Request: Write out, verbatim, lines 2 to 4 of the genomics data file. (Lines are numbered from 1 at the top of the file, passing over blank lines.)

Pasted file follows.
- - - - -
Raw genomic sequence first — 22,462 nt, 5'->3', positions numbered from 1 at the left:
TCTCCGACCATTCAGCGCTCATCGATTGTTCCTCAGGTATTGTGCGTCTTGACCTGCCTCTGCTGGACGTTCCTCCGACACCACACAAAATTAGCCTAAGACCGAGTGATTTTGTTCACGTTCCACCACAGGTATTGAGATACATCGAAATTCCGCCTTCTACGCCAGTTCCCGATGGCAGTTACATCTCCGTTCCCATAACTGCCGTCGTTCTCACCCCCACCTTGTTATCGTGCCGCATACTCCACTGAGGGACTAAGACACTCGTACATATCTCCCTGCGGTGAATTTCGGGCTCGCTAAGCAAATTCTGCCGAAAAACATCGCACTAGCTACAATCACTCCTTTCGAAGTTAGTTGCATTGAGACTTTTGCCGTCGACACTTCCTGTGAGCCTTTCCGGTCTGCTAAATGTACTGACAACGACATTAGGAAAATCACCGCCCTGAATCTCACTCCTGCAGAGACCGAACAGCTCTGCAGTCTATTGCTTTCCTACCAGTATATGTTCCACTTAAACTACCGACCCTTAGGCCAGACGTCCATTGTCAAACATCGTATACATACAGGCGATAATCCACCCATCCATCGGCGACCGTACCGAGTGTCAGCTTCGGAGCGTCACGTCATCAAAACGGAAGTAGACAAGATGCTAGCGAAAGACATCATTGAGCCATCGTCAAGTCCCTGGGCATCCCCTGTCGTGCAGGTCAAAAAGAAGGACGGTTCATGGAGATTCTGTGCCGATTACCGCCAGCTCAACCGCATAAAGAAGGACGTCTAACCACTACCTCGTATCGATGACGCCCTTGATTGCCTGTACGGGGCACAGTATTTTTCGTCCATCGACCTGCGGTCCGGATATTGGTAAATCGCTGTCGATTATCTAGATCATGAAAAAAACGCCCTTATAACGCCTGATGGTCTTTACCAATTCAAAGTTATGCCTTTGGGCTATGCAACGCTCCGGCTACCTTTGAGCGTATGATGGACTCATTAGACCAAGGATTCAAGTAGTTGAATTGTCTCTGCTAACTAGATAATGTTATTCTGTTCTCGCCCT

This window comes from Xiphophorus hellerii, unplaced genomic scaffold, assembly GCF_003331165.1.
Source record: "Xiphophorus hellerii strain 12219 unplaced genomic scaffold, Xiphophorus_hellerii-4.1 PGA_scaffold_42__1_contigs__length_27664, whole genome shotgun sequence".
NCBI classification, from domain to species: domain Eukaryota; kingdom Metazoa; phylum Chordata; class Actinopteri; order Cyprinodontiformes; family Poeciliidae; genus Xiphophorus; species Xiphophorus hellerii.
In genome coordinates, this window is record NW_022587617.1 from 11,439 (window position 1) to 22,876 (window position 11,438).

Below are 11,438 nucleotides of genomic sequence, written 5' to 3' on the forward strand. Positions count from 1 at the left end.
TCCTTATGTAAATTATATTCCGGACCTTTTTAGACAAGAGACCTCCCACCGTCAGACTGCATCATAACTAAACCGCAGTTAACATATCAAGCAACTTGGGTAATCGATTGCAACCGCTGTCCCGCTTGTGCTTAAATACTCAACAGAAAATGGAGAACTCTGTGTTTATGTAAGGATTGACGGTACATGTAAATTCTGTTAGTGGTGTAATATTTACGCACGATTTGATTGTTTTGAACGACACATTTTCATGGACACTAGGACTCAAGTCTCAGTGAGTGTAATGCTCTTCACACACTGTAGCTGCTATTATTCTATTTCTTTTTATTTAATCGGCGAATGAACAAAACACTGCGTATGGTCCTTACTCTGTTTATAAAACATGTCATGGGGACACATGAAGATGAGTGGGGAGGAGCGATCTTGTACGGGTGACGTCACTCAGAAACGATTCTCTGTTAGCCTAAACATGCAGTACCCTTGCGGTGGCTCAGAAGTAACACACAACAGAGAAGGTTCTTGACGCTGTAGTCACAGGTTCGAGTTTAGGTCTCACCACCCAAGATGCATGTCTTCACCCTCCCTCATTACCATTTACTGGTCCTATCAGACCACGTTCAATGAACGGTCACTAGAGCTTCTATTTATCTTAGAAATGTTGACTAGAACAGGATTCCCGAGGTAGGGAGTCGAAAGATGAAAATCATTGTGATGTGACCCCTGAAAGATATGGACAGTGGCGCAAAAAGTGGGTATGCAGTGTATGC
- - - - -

TCTCCGACCATTCAGCGCTCATCGATTGTTCCTCAGGTATTGTGCGTCTTGACCTGCCTCTGCTGGACGTTCCTCCGACACCACACAAAATTAGCCTAAGACCGAGTGATTTTGTTCACGTTCCACCACAGGTATTGAGATACATCGAAATTCCGCCTTCTACGCCAGTTCCCGATGGCAGTTACATCTCCGTTCCCATAACTGCCGTCGTTCTCACCCCCACCTTGTTATCGTGCCGCATACTCCACTGAGGGACTAAGACACTCGTACATATCTCCCTGCGGTGAATTTCGGGCTCGCTAAGCAAATTCTGCCGAAAAACATCGCACTAGCTACAATCACTCCTTTCGAAGTTAGTTGCATTGAGACTTTTGCCGTCGACACTTCCTGTGAGCCTTTCCGGTCTGCTAAATGTACTGACAACGACATTAGGAAAATCACCGCCCTGAATCTCACTCCTGCAGAGACCGAACAGCTCTGCAGTCTATTGCTTTCCTACCAGTATATGTTCCACTTAAACTACCGACCCTTAGGCCAGACGTCCATTGTCAAACATCGTATACATACAGGCGATAATCCACCCATCCATCGGCGACCGTACCGAGTGTCAGCTTCGGAGCGTCACGTCATCAAAACGGAAGTAGACAAGATGCTAGCGAAAGACATCATTGAGCCATCGTCAAGTCCCTGGGCATCCCCTGTCGTGCAGGTCAAAAAGAAGGACGGTTCATGGAGATTCTGTGCCGATTACCGCCAGCTCAACCGCATAAAGAAGGACGTCTAACCACTACCTCGTATCGATGACGCCCTTGATTGCCTGTACGGGGCACAGTATTTTTCGTCCATCGACCTGCGGTCCGGATATTGGTAAATCGCTGTCGATTATCTAGATCATGAAAAAAACGCCCTTATAACGCCTGATGGTCTTTACCAATTCAAAGTTATGCCTTTGGGCTATGCAACGCTCCGGCTACCTTTGAGCGTATGATGGACTCATTAGACCAAGGATTCAAGTAGTTGAATTGTCTCTGCTAACTAGATAATGTTATTCTGTTCTCGCCCT

This window comes from Xiphophorus hellerii, unplaced genomic scaffold, assembly GCF_003331165.1.
Source record: "Xiphophorus hellerii strain 12219 unplaced genomic scaffold, Xiphophorus_hellerii-4.1 PGA_scaffold_42__1_contigs__length_27664, whole genome shotgun sequence".